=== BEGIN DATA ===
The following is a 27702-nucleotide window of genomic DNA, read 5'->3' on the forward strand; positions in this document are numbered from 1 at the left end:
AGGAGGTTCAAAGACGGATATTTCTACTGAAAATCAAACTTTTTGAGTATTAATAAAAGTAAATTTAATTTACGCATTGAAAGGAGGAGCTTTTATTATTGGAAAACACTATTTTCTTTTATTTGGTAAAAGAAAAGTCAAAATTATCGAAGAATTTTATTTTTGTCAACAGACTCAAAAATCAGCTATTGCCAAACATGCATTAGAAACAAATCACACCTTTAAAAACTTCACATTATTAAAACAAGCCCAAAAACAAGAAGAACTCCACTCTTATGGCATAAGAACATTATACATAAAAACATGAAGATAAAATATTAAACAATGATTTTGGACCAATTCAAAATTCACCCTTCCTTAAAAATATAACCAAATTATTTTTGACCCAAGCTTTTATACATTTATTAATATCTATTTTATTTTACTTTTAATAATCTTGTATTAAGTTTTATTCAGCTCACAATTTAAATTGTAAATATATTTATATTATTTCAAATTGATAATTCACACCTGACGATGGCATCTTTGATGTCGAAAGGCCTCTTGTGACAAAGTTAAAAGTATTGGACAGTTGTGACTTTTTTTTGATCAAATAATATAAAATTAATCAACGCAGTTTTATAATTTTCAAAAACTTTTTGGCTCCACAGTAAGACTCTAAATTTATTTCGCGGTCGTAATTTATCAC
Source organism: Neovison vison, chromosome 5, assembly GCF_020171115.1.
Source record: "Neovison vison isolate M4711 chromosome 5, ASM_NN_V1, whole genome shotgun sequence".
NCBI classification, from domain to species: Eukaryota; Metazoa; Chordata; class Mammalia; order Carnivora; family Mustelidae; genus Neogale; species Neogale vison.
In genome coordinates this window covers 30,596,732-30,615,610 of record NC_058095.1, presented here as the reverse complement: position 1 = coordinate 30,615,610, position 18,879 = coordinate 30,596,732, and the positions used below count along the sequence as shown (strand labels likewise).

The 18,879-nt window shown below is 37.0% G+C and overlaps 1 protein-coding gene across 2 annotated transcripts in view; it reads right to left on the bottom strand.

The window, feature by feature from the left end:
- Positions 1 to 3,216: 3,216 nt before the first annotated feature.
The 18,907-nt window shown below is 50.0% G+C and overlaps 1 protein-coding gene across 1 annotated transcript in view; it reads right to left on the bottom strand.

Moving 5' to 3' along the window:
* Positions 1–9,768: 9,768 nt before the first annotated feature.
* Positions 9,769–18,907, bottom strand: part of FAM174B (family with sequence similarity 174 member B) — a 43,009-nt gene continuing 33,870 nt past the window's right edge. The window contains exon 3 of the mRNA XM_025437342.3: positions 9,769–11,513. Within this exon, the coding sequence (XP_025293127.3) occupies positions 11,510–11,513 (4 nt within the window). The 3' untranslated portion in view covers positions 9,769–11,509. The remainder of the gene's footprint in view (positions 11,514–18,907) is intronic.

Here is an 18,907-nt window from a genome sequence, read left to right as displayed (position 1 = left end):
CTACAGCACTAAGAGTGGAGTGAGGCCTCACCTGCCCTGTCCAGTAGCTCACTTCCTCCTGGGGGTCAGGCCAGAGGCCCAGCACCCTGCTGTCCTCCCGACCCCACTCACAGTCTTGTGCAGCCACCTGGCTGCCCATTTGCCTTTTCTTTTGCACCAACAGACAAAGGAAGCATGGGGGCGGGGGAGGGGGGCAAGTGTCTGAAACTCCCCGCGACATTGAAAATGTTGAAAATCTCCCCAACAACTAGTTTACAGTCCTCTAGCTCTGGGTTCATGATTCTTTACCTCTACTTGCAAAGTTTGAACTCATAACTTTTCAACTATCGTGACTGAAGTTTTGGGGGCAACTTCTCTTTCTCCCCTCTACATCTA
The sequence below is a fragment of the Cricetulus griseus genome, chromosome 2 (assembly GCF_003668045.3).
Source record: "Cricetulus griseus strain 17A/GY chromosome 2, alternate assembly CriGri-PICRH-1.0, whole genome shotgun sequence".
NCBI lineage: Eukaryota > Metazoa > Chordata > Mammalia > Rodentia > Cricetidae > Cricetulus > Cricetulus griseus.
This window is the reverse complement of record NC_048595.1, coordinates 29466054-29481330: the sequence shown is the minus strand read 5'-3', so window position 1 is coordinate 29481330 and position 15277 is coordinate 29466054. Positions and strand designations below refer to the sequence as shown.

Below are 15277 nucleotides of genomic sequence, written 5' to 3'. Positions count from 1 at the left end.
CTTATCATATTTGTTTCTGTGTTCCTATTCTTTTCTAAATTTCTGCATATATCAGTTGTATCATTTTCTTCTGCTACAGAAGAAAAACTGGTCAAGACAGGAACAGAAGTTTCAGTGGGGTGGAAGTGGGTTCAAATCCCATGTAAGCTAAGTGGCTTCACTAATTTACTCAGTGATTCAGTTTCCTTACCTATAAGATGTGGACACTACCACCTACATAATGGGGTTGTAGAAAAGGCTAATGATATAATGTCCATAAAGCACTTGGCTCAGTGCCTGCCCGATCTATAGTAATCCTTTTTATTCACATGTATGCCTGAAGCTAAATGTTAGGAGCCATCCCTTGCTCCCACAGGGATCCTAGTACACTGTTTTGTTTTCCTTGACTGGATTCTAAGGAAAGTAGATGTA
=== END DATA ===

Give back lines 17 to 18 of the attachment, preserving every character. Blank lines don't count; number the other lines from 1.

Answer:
Source record: "Cricetulus griseus strain 17A/GY chromosome 2, alternate assembly CriGri-PICRH-1.0, whole genome shotgun sequence".
NCBI lineage: Eukaryota > Metazoa > Chordata > Mammalia > Rodentia > Cricetidae > Cricetulus > Cricetulus griseus.